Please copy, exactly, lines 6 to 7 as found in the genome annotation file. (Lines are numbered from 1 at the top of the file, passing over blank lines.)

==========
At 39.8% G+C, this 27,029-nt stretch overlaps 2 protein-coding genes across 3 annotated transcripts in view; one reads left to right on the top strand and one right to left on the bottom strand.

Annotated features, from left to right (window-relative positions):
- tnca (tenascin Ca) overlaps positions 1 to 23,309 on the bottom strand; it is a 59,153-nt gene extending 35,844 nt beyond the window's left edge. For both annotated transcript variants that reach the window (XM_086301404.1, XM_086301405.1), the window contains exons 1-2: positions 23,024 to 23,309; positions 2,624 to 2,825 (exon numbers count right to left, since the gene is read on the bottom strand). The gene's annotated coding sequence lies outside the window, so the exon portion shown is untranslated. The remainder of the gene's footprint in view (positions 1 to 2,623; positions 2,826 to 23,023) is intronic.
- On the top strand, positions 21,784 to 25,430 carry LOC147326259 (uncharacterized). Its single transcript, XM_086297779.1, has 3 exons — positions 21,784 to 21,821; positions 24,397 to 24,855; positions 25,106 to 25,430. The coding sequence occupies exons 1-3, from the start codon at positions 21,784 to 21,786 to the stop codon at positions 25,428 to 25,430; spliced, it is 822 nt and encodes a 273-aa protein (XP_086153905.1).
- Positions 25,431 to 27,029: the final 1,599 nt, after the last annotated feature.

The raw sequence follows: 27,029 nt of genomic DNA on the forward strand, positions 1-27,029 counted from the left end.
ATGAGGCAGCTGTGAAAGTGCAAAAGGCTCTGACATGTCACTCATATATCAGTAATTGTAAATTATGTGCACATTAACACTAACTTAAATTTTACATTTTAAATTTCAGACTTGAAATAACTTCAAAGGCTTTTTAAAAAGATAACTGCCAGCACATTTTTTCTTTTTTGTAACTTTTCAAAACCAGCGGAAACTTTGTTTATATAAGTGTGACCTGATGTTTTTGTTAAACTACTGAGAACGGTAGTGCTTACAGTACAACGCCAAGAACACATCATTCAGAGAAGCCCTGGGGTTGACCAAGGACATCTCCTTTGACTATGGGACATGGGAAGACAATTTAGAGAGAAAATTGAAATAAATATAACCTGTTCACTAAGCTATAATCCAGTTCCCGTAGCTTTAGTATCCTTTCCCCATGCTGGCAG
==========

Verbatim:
The raw sequence follows: 27,029 nt of genomic DNA on the forward strand, positions 1-27,029 counted from the left end.
ATGAGGCAGCTGTGAAAGTGCAAAAGGCTCTGACATGTCACTCATATATCAGTAATTGTAAATTATGTGCACATTAACACTAACTTAAATTTTACATTTTAAATTTCAGACTTGAAATAACTTCAAAGGCTTTTTAAAAAGATAACTGCCAGCACATTTTTTCTTTTTTGTAACTTTTCAAAACCAGCGGAAACTTTGTTTATATAAGTGTGACCTGATGTTTTTGTTAAACTACTGAGAACGGTAGTGCTTACAGTACAACGCCAAGAACACATCATTCAGAGAAGCCCTGGGGTTGACCAAGGACATCTCCTTTGACTATGGGACATGGGAAGACAATTTAGAGAGAAAATTGAAATAAATATAACCTGTTCACTAAGCTATAATCCAGTTCCCGTAGCTTTAGTATCCTTTCCCCATGCTGGCAG